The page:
Greta Kooy, News Editor // Illustration by Cynthia Tran Vo
Like superstitions, conspiracy theories are one of those things that have just happened to stick over time. Conspiracy theories, whether it’s about the moon landing being faked or not or the existence of the New World Order, are exciting and mysterious. They challenge common narratives and spark a certain curiosity that’s lead plenty of us down inexplicable and sometimes dark rabbit holes. Do aliens exist? Are governments using chemtrails to poison their citizens? What about the Illuminati?
I’ve been consumed with conspiracy theories for as long as I can remember. They’re fascinating and divisive, and sometimes even turn out to be true, as is the case with the American government poisoning alcohol during Prohibition (which ultimately killed over 10,000 Americans). Conspiracy theories for the most part are innocent, confined to listicles and YouTube videos, niche books and underappreciated columns. There are, however, conspiracy theories that aren’t so harmless. Take for example the theory that the Sandy Hook Elementary School shooting was orchestrated by the United States government in order to promote stricter gun control laws. You have to be a certain degree of insane to spearhead the argument to back that one up, a level Alex Jones proudly reached years ago.
Despite the tasteless conspiracy theories that are going to emerge whether we like it or not, there are still plenty of others that are worth your attention. The mystery of time traveller John Titor is one of them.
In the early 2000s, a man named John Titor, or “TimeTravel_0”, appeared across the freshly introduced world of internet forums, claiming that he was a time traveller from the year 2036. “I realized my claims are a bit ridiculous but my intent is not really to be believed,” he wrote on Jan. 29, 2001. Some reports believe that Titor first made an appearance in 1998 after reportedly sending a fax to Coast to Coast AM, a paranormal news radio program.
Titor claimed that he was an American soldier sent back in time to recover an IBM 5100 computer from the year 1975, which apparently had a specific type of equipment that the military needed to conquer a future virus. Titor detoured into the 2000s, hoping to gain some insight into a time he referred to as “full of lazy, self-centered, civically ignorant sheep.” Over the course of four months in 2001, Titor dutifully responded to questions about himself and the future, making several senseless claims along the way. Some of those claims, however, turned out to be true.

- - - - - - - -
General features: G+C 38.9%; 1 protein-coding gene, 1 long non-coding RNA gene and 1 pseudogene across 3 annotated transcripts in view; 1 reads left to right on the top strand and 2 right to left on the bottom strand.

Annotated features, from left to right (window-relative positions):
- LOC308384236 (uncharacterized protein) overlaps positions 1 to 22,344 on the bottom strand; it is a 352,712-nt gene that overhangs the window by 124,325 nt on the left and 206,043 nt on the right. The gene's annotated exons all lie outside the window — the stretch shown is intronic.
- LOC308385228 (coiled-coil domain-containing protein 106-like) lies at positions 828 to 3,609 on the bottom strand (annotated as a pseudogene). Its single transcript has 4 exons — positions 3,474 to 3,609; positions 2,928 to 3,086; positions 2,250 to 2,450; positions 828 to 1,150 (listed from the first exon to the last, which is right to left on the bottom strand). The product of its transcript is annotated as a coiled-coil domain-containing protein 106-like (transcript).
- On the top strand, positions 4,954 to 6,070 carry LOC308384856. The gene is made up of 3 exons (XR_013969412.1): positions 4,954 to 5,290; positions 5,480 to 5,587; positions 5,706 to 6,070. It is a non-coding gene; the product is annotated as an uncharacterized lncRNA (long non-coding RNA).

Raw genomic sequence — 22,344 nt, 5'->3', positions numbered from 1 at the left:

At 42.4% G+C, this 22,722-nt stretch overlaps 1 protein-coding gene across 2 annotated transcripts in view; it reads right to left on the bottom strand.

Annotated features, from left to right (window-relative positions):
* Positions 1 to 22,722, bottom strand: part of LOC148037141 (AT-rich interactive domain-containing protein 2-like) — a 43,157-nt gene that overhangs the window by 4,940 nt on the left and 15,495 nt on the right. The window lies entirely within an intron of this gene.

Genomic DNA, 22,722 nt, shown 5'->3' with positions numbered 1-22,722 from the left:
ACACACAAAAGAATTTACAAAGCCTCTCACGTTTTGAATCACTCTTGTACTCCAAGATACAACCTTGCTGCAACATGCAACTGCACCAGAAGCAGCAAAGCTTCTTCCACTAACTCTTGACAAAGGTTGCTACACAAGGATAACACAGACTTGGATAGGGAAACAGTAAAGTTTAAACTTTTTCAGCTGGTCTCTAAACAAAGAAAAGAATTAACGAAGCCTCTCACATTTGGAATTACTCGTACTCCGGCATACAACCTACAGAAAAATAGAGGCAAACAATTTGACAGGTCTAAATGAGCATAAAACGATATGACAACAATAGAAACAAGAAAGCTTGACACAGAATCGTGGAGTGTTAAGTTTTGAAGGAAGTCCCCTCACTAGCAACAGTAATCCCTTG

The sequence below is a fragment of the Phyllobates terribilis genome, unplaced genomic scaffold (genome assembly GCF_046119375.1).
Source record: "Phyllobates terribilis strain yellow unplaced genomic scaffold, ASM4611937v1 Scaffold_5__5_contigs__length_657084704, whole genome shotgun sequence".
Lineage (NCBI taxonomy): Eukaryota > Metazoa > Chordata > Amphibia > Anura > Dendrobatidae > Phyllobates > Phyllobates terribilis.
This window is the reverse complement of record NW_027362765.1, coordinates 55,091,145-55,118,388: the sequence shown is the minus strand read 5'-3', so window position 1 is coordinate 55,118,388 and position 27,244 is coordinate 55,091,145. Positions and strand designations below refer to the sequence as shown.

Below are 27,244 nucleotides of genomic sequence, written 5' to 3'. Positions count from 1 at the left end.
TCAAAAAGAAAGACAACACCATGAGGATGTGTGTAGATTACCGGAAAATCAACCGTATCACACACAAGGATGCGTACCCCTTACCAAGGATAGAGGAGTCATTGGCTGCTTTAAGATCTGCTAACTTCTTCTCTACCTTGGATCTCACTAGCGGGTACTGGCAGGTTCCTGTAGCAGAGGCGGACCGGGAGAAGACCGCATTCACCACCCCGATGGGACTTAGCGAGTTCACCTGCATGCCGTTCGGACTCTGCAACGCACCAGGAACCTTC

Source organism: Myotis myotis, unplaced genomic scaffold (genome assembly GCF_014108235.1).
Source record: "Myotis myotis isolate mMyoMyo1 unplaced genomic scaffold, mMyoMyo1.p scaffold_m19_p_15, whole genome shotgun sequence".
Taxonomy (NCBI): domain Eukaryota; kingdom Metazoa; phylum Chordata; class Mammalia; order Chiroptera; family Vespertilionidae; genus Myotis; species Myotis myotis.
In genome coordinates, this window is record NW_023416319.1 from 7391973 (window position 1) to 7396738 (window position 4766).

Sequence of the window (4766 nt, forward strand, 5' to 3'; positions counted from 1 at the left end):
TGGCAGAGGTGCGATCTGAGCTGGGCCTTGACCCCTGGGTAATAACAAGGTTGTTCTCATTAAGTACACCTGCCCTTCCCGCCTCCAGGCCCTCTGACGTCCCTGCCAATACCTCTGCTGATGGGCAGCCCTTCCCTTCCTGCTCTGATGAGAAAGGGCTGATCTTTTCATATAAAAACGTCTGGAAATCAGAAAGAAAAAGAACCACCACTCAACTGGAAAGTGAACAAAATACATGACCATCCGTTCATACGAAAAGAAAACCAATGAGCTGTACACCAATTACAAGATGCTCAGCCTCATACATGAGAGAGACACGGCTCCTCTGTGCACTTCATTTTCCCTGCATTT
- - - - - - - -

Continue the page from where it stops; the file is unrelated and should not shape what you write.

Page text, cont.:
At one point in his forum conversations, Titor mentioned that the computer he was sent to recover, the IBM 5100, “had a very simple and unique feature that IBM did not account for and decided it was not in their best interest to advertise… Anyone who is familiar with this feature was told to keep their mouth shut about it and will be able to tell you what it is.”
Titor claimed that the computer held a secret function that allowed the machine to translate material into nearly any language. Unsurprisingly, many of Titor’s claims were taunted and ridiculed, this one being no different. Despite this, several skeptics tried to uncover the mysterious function, all attempts futile. In 2004, however, much to the surprise of nearly every single one of Titor’s readers, IBM announced that the function was in fact real and had been there the whole time. This wasn’t the only startling statement made by Titor, who also “predicted” the 2003 Space Shuttle Columbia disaster and knew exactly what had happened for it to fail (it exploded due to overheating).
Titor described, in detail, various future events, but always with the disclaimer that his reality may not be our own, and that alternate realities and parallel universes were very much real. He discussed Y2K, Mad Cow disease and a third world war. He described the United States being embroiled in a civil war that would ultimately split the country into five separate regions and leave Omaha, Nebraska as the new national capital (although this was predicted to have been completed by 2015).
No one has ever come forward as being the mastermind behind the John Titor hoax, and because of this many cannot accept that it just might be one. Not all of his predictions came true, which to many means it was all just for entertainment. The skeptical few, however, need proof.
The conversations between Titor and the forum participants are extremely interesting, and if you have an hour to spare and you’re particularly interested, I urge you to skim through the conversation. Hoax or not, the John Titor story is fascinating, and a curated collection of his claims and predictions have been amassed into a booked called John Titor A Time Traveler’s Tale (2004), published by the John Titor Foundation. The same year, Titor’s tale was turned into a play called Time Traveler Zero.
In March of 2004, Titor posted his final words, saying “Bring a gas can with you when the car dies on the side of the road.” Hoax or not, at the very least John did his best to share some solid life advice.